Legislating is frequently at the heart of what we do, as civil servants working in a democracy.
New laws are very often (but not always) needed to turn policy ideas into reality. And civil servants play an important role in designing, preparing, publicising, implementing and enforcing legislation. So, we need to be expert in making good laws.
The Government has just announced its plans for ‘English Votes for English Laws’ which, subject to approval by the House of Commons, will change the way in which Parliament looks at Bills and secondary legislation. The proposals would be implemented through changes to the internal rules of the House of Commons – the Standing Orders. They will affect how we plan for and design legislation, and how we help ministers take it through Parliament.
So, English Votes for English Laws is something all of us working on legislation will need to master – and quickly.
How will it work?
The proposed new procedure will work like this.
The first new principle is that there will be a double veto in the House of Commons.
Legislation affecting England (or England and Wales), on a matter that is devolved elsewhere, can only pass if it is approved by both the whole House and by MPs representing constituencies in England or England and Wales.
Whether these tests apply to any particular piece of legislation will be a question for the Speaker to decide.
To allow for the double veto, an extra stage will be added to the familiar legislative process, after Report stage and before Third Reading. And for England-only Bills, the committee stage will be only for MPs representing English constituencies.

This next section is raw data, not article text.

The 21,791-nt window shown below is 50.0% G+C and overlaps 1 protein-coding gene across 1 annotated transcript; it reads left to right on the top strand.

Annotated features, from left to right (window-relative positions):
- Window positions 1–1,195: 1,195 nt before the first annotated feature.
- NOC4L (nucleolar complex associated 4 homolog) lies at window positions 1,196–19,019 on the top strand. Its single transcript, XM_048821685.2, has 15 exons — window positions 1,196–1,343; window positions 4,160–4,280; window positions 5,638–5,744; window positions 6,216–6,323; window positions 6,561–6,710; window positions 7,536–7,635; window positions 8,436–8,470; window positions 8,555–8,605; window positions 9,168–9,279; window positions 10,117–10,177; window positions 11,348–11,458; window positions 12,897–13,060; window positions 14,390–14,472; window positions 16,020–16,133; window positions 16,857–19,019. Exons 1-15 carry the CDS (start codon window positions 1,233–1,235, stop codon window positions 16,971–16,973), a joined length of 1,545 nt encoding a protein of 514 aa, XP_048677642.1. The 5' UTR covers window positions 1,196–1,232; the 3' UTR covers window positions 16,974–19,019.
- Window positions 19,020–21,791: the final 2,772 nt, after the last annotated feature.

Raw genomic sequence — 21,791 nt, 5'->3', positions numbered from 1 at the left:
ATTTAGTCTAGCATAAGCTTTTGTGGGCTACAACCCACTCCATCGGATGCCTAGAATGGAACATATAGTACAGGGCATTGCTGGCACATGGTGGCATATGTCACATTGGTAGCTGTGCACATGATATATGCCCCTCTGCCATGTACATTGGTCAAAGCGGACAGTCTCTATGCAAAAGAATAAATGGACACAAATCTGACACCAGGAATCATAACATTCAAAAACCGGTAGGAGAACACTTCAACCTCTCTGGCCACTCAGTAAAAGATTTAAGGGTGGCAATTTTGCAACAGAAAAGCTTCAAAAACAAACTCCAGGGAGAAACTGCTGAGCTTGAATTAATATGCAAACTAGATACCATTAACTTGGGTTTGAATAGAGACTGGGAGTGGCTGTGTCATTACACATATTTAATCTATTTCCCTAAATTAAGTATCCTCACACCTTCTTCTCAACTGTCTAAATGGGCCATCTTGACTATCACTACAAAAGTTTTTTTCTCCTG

Note that the new rules apply not just to whole Bills, but to provisions within Bills. So, English MPs will have an opportunity to give or withhold approval to any England-only clause in a bigger Bill that may have broader application. If they don’t approve the clause, it will be removed from the Bill.
There are similar proposals for secondary legislation. Statutory instruments that entirely relate to England, or England and Wales, will be subject to a new process. Again, MPs for those constituencies will be able to give or withhold their approval.
Procedure in the House of Lords is unchanged. And legislation that is entirely UK-wide will proceed through both Houses exactly as now.
What does this mean for us?
The Cabinet Office will be working closely with teams that will be most directly affected by the proposals, to ensure they fully understand what’s involved. We will run workshops for policy and legal professionals, and for Bill teams. We will update learning material available through Civil Service Learning. Please take time to become familiar with the new process.
Anyone working on legislation that has been, or is about to be, introduced into the Commons should already have been contacted. But if you have any concerns or questions, please speak to the Parliamentary Business and Legislation Secretariat in the Cabinet Office for primary legislation, or the Statutory Instrument Hub (also in the Cabinet Office) for secondary legislation.